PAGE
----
So you imagine the difference between a high rise where everyone’s in an open floor plan, which is sort of the epitome of density in terms of workers per square foot. It’s the epitome in terms of transmission of potential viruses. And then you think about a very broad, sprawling, one story, maybe two-story but with stairs office space out in the suburbs, or a redevelopment from what used to be a factory. And then you’re thinking in terms of cars that can drive straight up and park without having to take an elevator, people who can have enough space for offices. And a lot of natural light, and a really easy ventilation system to deal with because you’re sort of only one or two stories. So, I use that as an example because it really highlights that for the “winners and losers” in this, it’s going to affect all of them very differently.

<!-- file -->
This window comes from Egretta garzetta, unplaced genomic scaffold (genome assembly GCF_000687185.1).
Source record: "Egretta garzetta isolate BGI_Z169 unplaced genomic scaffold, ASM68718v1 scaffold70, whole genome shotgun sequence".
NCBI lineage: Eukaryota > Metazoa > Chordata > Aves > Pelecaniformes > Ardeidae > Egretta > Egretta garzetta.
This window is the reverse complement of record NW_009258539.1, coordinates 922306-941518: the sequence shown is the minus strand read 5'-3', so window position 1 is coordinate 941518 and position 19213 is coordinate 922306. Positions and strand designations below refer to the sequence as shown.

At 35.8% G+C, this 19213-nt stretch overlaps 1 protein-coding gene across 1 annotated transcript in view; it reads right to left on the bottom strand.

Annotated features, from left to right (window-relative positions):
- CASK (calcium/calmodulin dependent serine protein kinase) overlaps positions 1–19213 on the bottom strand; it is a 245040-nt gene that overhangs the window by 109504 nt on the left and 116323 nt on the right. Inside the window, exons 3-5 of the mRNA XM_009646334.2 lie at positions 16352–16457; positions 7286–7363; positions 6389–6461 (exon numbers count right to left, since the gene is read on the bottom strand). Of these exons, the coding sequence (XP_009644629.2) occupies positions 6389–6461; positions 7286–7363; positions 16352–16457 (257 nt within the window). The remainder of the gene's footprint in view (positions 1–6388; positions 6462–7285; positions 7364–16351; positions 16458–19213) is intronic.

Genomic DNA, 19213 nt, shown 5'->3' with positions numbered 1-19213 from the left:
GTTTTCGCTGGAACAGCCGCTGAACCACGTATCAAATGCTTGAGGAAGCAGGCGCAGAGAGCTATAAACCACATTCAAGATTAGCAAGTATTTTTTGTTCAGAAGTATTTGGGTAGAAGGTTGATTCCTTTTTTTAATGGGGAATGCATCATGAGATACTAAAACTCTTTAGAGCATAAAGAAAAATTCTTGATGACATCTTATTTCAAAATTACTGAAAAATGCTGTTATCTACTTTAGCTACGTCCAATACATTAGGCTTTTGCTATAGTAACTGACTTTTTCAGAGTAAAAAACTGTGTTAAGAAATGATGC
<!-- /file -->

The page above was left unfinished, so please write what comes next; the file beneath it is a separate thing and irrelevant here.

Adam Hooper (12:02):
I put you on the spot there, it’s a pretty broad brush to paint the whole industry, right? But yeah, I agree, I think there are areas that have been more challenged, and a theme that we’ve talked about on the show quite a bit over the last year is COVID as an accelerant, this crisis as an accelerant of some of those trends that were already in place. Office, again, I still think is one of those wildcards. The balance of working from home and remote work paired with the need to expand beyond the 125, 150 square foot per employee that we were densifying into, those opposing requirements will probably balance somewhere out in the middle, but still kind of to be determined on that one.
Matt Larriva (12:44):